How Not to Talk to a Child Who Is Overweight

In a study published earlier this year in the journal Preventive Medicine, Dr. Puhl and her colleagues looked at the longitudinal effects of teenagers being teased about their weight. The study involved over 1,800 people who had been followed for 15 years and are now in their mid 30s.

“Weight-based teasing in adolescence predicted obesity, and also eating food to cope with emotions,” Dr. Puhl said. “These teasing experiences have long-lasting implications for health and for health behavior.” For women especially, these adolescent experiences of teasing by peers or family members were associated with binge eating, poor body image, obesity, and a higher B.M.I. 15 years later, she said; for men there were some of the same associations, including obesity as adults, if they had been teased by their peers as adolescents.

Research shows that two-thirds of adolescents in weight-loss camps report being bullied or teased about their weight, over 90 percent of the time by their peers, Dr. Puhl said. A third report that they are also teased by family members. “Pediatric health professionals may be one of the few allies to offer support and try to prevent harm.”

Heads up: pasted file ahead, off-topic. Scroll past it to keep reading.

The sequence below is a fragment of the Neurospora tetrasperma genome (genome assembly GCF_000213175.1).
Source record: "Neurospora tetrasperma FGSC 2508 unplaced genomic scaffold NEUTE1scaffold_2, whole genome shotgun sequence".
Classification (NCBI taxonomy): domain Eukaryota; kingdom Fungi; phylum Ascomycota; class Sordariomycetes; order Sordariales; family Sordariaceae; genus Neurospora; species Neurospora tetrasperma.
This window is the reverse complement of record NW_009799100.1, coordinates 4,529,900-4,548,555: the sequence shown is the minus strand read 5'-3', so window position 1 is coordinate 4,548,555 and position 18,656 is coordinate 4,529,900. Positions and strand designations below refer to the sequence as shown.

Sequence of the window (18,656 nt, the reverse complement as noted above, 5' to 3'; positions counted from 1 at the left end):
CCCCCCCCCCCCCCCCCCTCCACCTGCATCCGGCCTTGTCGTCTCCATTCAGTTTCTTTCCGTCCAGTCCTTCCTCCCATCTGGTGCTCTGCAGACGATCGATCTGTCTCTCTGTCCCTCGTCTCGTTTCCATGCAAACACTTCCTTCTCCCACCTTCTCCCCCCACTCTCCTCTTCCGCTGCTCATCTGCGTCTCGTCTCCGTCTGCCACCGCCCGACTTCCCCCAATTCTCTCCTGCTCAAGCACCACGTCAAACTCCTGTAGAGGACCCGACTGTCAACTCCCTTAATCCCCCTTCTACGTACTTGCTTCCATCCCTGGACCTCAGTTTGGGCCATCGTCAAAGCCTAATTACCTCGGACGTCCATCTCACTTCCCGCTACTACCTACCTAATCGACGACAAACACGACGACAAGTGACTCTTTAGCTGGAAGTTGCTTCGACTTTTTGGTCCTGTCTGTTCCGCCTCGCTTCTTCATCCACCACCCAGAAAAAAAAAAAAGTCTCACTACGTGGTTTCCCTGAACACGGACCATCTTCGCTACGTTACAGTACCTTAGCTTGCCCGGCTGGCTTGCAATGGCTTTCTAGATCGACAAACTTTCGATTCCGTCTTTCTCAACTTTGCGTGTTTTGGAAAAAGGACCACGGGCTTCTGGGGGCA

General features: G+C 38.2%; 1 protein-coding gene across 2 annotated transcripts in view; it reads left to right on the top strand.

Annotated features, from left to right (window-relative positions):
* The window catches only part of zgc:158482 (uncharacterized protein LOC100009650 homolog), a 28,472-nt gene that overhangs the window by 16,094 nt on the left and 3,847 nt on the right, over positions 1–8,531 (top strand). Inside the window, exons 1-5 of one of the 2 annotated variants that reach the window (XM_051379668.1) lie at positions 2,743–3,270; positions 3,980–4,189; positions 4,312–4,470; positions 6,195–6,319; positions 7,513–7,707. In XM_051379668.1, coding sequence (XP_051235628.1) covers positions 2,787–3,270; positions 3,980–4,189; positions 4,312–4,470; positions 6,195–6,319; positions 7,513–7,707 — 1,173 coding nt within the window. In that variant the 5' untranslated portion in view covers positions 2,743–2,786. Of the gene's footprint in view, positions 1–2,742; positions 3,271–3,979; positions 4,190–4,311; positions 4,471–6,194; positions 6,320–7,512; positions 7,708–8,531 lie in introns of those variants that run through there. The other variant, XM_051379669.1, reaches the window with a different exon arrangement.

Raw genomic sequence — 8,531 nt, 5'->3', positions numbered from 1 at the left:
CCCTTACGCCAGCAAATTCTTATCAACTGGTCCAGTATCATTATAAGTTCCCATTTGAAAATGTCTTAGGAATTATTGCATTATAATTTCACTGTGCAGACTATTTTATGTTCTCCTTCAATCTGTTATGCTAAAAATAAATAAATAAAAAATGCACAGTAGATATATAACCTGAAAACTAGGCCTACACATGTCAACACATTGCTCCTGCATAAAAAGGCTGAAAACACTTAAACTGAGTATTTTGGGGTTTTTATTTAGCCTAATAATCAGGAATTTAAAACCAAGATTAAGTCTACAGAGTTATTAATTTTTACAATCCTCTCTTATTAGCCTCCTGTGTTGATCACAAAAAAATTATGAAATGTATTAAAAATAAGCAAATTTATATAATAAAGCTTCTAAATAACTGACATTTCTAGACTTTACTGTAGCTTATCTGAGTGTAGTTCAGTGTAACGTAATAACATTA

My colleague Dr. Mary Jo Messito, the director of the pediatric obesity program at Bellevue Hospital, said, “the worst thing to do is go into the room with an 11-year-old girl and say, your child is obese, the child will start to cry.” She recently saw a boy whose mother kept bringing up, “‘You don’t want to be like uncle so and so, he had to have this operation, he almost died’ — the kid is now terrified.”

Katherine Bauer, an epidemiologist who is an assistant professor in the department of nutritional sciences at the University of Michigan School of Public Health in Ann Arbor, cited what she called “the prevalent belief that people don’t know they’re heavy, and if we just inform them they will magically be motivated for behavior change.” In fact, she said, weight stigma…

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